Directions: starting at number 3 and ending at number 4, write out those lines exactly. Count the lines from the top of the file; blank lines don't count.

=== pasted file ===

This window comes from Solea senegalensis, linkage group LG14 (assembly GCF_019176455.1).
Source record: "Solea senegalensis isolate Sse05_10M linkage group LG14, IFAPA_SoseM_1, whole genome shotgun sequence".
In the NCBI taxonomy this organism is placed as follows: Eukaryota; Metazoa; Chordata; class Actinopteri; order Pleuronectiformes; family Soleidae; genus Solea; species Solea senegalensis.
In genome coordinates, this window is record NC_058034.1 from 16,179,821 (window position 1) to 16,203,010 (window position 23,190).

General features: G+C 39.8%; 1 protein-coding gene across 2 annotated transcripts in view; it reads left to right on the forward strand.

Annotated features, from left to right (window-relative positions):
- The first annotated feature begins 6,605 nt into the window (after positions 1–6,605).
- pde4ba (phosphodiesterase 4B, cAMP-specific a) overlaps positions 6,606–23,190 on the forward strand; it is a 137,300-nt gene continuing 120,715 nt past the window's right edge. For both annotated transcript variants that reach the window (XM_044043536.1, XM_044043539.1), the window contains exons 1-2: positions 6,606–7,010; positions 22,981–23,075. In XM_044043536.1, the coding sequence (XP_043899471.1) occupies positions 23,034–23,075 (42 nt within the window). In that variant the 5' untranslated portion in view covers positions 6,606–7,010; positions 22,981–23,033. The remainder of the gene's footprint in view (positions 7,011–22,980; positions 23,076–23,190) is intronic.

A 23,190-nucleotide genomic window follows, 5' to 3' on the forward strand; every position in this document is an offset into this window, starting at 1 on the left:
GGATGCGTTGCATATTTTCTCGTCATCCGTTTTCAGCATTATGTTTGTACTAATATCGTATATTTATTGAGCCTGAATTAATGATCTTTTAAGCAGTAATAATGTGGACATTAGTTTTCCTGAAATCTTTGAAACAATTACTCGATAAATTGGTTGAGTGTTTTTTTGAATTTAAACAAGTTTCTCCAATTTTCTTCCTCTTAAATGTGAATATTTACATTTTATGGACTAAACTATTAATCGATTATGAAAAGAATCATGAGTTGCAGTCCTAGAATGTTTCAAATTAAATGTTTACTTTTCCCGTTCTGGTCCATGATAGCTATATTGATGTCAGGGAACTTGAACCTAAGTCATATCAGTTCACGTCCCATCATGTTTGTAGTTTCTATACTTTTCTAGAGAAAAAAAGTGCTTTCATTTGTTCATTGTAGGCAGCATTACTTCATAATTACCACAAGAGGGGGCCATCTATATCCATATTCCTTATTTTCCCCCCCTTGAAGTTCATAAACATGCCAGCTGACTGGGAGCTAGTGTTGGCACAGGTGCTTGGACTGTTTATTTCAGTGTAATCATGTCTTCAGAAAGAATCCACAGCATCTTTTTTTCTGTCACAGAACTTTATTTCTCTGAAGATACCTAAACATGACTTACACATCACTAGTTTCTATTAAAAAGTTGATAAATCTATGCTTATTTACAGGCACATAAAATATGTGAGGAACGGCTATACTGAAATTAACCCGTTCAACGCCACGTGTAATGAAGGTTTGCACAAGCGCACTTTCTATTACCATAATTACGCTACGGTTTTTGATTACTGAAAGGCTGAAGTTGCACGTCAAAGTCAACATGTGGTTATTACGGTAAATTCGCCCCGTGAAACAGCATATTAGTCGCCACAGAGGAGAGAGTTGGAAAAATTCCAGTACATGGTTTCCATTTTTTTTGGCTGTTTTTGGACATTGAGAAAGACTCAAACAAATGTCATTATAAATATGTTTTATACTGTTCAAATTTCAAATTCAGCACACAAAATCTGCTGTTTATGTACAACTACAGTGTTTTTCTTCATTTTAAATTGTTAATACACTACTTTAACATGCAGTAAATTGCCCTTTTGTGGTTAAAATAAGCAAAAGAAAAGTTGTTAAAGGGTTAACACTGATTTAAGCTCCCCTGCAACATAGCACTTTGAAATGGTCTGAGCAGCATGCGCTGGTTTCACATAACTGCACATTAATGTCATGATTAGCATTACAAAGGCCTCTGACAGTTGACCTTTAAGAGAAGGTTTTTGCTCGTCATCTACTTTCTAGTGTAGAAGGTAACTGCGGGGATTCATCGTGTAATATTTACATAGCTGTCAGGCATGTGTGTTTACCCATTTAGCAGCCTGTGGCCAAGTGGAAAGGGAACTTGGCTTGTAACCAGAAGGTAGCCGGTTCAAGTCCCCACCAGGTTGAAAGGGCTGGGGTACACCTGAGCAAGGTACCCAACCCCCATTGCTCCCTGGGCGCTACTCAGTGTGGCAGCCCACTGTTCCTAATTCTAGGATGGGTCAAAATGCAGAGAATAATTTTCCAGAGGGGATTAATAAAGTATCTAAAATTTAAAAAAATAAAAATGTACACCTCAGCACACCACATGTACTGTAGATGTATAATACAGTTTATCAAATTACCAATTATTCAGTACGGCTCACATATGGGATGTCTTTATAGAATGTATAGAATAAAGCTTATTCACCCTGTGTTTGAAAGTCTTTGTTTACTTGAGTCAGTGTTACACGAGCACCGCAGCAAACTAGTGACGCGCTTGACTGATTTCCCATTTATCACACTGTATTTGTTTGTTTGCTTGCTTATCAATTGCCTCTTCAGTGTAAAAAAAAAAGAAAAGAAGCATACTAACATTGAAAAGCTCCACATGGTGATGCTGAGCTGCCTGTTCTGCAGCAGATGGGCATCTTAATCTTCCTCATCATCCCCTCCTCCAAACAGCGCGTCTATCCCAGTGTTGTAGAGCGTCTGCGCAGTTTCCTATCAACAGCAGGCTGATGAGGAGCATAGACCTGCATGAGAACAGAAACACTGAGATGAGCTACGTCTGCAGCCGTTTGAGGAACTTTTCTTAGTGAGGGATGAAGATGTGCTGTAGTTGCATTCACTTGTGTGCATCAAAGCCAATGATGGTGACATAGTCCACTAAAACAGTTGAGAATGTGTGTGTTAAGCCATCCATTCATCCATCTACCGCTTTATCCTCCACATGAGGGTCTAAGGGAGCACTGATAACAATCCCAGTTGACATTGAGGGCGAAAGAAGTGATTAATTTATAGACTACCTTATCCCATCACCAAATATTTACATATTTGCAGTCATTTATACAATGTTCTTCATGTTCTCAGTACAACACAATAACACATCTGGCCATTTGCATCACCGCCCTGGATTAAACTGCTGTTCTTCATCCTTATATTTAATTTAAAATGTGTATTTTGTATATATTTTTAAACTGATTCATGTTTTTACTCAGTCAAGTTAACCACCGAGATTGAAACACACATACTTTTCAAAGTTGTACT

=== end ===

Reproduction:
In the NCBI taxonomy this organism is placed as follows: Eukaryota; Metazoa; Chordata; class Actinopteri; order Pleuronectiformes; family Soleidae; genus Solea; species Solea senegalensis.
In genome coordinates, this window is record NC_058034.1 from 16,179,821 (window position 1) to 16,203,010 (window position 23,190).